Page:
Football’s capacity for the dramatic has been quite remarkably high this season, but the final 90 seconds of this match will surely never be forgotten by the supporters of both these clubs.
The seven minutes of added time had almost expired when Leicester’s Anthony Knockaert went to earth under the gentlest of contact from Watford defender Marco Cassetti and referee Michael Oliver pointed to the spot. Hornets’ manger Gianfranco Zola was distraught, and even opposite number Nigel Pearson subsequently admitted the decision to have been generous.
Awarded it was, however, and knowing it would almost certainly put his side into the final, Knockaert himself took it, only to see Watford goalkeeper Manuel Almunia block the shot with his feet. The ball rebounded to Knockaert, but this time Almunia saved with his hand, and the ball was cleared. Ikechi Anya picked up possession, played it down the right wing for Fernando Forestrieri, the cross was headed back across goal by Jonathan Hogg, and lashed joyously into the net by Troy Deeney.
Deeney, who began the season in prison for affray, ran to his family in the stands. “They supported me throughout the difficult times, and though I’m not a cryer I nearly did at that moment,” the striker admitted. “As soon as Manuel saved the penalty I knew we were going to score.”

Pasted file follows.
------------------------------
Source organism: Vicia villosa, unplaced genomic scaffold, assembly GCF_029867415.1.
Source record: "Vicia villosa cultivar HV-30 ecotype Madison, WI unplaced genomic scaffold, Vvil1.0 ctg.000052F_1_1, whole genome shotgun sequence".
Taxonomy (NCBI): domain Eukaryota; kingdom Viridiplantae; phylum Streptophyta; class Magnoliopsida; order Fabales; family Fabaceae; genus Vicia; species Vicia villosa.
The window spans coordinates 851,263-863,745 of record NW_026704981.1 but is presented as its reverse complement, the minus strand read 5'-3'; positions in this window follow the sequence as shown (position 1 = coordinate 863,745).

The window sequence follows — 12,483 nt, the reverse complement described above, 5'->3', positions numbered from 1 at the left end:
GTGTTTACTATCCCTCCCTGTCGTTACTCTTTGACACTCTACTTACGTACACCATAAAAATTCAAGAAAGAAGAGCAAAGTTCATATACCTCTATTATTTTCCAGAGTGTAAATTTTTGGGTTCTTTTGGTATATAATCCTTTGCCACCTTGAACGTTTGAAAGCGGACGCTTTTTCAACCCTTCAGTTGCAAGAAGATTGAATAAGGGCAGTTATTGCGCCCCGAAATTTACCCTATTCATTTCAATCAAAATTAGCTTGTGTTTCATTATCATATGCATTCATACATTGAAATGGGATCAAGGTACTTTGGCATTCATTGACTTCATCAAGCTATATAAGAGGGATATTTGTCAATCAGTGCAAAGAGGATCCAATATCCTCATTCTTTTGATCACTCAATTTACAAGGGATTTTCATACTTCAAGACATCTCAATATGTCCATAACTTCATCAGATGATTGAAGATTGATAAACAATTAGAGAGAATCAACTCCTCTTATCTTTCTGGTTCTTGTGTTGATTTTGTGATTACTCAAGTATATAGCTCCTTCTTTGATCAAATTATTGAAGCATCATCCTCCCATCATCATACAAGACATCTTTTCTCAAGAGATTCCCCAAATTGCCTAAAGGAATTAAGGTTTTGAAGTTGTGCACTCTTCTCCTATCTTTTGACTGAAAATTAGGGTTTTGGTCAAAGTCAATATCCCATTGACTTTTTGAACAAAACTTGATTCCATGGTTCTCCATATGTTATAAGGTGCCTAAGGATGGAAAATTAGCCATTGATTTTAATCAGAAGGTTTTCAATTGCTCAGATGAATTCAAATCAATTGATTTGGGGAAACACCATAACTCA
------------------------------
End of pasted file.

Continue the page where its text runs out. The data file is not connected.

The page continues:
Watford manager Gianfranco Zola, whose faith in Matej Vydra as Deeney’s partner up front was vindicated when the Czech scored twice, the first a quite brilliant volley on the turn as the ball dropped over his left shoulder, the second a cool finish after being played in by the outstanding Deeney, was still emotional an hour after the final whistle.
“It was a very soft penalty at the end of a game like that, and in the last two months I have felt so many times we should have had penalties ourselves,” he said.
“But ‘Manu’ did the rest, and as soon as I saw the ball travelling to our strikers I thought of the film of Brentford conceding against Doncaster,” said Zola, who after Deeney’s shot went in ran on the pitch and fell over.
“I didn’t know what I was doing, I felt the ground slip from under me and I’ve probably pulled something, but it’s OK, I can’t feel it now,” smiled the Italian, a little sheepishly. “That’s the passion, that’s why we love this game.”
Almunia, who is carrying a hamstring injury and had an injection to ensure he was fit to play, was relatively restrained.
“It’s the good side of football for us now, and the bad side for Leicester – I am very sorry for them,” said the former Arsenal goalkeeper.
“What football makes you feel is the same whoever you are playing for. I looked at the faces of my team-mates afterwards and there are not many things that can make you feel this way. When it came to the penalty, it was not a special save, a bit of luck, a right guess.”
Pearson was remarkably calm, after seeing David Nugent’s header equalise Vydra’s volley before his side came within a penalty kick of victory.
“I can’t think of a worst way to lose a match like that. It can be a very cruel game at times, and for the players to experience what they did is very tough. Anthony is distraught.”
He said he was confident he would be given the chance to take Leicester up next season.